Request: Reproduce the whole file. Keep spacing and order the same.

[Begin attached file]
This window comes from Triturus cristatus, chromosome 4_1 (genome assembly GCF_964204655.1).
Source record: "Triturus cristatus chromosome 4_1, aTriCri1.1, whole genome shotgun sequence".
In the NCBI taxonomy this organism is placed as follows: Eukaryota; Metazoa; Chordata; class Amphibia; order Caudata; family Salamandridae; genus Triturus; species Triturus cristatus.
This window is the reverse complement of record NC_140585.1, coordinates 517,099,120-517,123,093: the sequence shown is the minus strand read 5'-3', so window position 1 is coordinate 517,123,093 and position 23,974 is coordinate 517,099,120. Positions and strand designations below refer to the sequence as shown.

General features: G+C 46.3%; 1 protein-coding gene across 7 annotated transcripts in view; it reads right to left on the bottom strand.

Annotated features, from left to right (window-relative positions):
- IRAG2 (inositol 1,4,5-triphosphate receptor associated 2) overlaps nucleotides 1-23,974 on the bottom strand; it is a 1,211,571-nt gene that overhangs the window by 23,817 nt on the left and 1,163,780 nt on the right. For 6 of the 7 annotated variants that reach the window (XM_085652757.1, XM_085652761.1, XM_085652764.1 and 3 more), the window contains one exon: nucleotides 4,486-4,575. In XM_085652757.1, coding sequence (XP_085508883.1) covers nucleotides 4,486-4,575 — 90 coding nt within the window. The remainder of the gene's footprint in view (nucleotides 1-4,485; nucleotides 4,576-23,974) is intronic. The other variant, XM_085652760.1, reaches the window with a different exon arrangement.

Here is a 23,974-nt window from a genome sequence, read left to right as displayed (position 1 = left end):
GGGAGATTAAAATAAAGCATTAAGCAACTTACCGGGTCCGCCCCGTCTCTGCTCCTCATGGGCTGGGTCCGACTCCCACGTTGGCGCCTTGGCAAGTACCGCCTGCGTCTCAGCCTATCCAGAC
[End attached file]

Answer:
This window comes from Triturus cristatus, chromosome 4_1 (genome assembly GCF_964204655.1).
Source record: "Triturus cristatus chromosome 4_1, aTriCri1.1, whole genome shotgun sequence".
In the NCBI taxonomy this organism is placed as follows: Eukaryota; Metazoa; Chordata; class Amphibia; order Caudata; family Salamandridae; genus Triturus; species Triturus cristatus.
This window is the reverse complement of record NC_140585.1, coordinates 517,099,120-517,123,093: the sequence shown is the minus strand read 5'-3', so window position 1 is coordinate 517,123,093 and position 23,974 is coordinate 517,099,120. Positions and strand designations below refer to the sequence as shown.

General features: G+C 46.3%; 1 protein-coding gene across 7 annotated transcripts in view; it reads right to left on the bottom strand.

Annotated features, from left to right (window-relative positions):
- IRAG2 (inositol 1,4,5-triphosphate receptor associated 2) overlaps nucleotides 1-23,974 on the bottom strand; it is a 1,211,571-nt gene that overhangs the window by 23,817 nt on the left and 1,163,780 nt on the right. For 6 of the 7 annotated variants that reach the window (XM_085652757.1, XM_085652761.1, XM_085652764.1 and 3 more), the window contains one exon: nucleotides 4,486-4,575. In XM_085652757.1, coding sequence (XP_085508883.1) covers nucleotides 4,486-4,575 — 90 coding nt within the window. The remainder of the gene's footprint in view (nucleotides 1-4,485; nucleotides 4,576-23,974) is intronic. The other variant, XM_085652760.1, reaches the window with a different exon arrangement.

Here is a 23,974-nt window from a genome sequence, read left to right as displayed (position 1 = left end):
GGGAGATTAAAATAAAGCATTAAGCAACTTACCGGGTCCGCCCCGTCTCTGCTCCTCATGGGCTGGGTCCGACTCCCACGTTGGCGCCTTGGCAAGTACCGCCTGCGTCTCAGCCTATCCAGAC